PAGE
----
Claims that e-cigarette aerosols contain dangerous concentrations of formaldehyde are still made often, despite the fact that this information is based on a study that many in the scientific community would like to see retracted due to poor methodology, unrealistic conditions, and the misinformation that has been passed on to the general public in its name. The questionable study used CE4 top-wicking clearomizers at voltages far exceeding the manufacturers maximum recommendation, and managed to produce some "formaldehyde-releasing agents" in the aerosol produced by them—and vapers have long been aware of this study and the reason its conclusions should be mostly ignored. A new study published in Regulatory Toxicology and Pharmacology, however, pits a CE4, a KangerTech Protank 1, an Innokin Gladius, an Aspire Nautilus, and a KangerTech Subtank against each other in an aldehyde showdown, and the results are actually a little surprising:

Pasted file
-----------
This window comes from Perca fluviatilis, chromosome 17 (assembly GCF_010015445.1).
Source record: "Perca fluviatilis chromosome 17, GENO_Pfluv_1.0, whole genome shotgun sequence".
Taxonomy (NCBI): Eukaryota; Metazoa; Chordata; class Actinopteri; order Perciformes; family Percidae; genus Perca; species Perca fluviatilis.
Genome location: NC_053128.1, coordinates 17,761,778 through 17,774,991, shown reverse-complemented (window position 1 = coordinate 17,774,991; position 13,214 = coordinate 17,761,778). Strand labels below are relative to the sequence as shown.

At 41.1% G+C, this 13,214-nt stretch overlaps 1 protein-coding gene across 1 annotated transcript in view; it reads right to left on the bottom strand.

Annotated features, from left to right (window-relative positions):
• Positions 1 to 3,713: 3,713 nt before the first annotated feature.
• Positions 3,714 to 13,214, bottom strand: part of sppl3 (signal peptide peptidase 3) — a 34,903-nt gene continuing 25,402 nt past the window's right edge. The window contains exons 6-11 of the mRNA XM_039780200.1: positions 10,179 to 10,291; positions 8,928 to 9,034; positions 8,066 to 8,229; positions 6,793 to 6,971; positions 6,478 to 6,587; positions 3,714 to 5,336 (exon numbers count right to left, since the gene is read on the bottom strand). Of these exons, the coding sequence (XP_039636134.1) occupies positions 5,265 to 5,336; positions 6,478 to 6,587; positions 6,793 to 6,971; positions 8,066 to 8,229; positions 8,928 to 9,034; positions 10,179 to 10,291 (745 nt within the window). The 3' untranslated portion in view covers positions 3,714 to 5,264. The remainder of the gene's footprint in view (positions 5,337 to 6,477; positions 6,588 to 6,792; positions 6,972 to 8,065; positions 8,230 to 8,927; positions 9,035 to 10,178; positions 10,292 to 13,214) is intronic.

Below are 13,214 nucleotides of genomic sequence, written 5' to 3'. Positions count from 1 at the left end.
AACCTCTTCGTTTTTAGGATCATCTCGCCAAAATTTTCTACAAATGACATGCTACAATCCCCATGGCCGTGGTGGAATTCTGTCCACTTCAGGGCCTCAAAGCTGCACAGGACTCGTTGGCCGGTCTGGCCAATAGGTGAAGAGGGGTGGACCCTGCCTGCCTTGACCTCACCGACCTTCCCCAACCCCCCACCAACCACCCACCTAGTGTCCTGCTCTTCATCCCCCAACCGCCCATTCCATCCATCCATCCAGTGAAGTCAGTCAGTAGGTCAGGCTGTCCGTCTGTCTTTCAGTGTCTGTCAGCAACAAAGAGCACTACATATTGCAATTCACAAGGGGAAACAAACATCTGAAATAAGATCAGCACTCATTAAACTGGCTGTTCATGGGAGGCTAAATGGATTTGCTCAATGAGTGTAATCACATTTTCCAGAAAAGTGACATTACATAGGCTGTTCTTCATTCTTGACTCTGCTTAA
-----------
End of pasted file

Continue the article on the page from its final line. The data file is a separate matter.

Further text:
Image from Effect of variable power levels on the yield of total aerosol mass and formation of aldehydes in e-cigarette aerosols by I.G. Gillman et al.
Device names were added to chart for clarity (license).
What the above chart shows us is the expected exposure from vaping 3.0 mL of e-liquid in each of the tanks. And yes, a Subtank user is likely to vape more e-liquid per day than a Protank user, but in order to reach the OSHA maximum workplace allowance for daily inhaled formaldehyde of about 5.3 mg, you'd have to go through about 408 mL in a single day at 25 watts in a Subtank—and you'd still be at an exposure level considered safe for a worker. These results suggest advanced tanks that handle high power may produce far fewer grams of aldehyde per gram of vapor, and they also clearly show how poor a choice those CE4s are for research at higher voltage. At 3.8 volts, which was the lowest voltage applied to the CE4s in this study, they were already churning out much higher aldehyde levels than all the bottom-wicking tanks (about 35 times more formaldehyde per puff than their nearest competitor!). It should also be noted that this study was partly funded a portion of the equipment used for this study was provided by Innokin Technology and Evolv, but it was not conducted by them. You can check out the whole paper free of charge right here, and you can learn more about carcinogens, heat, temperature, and e-liquid here.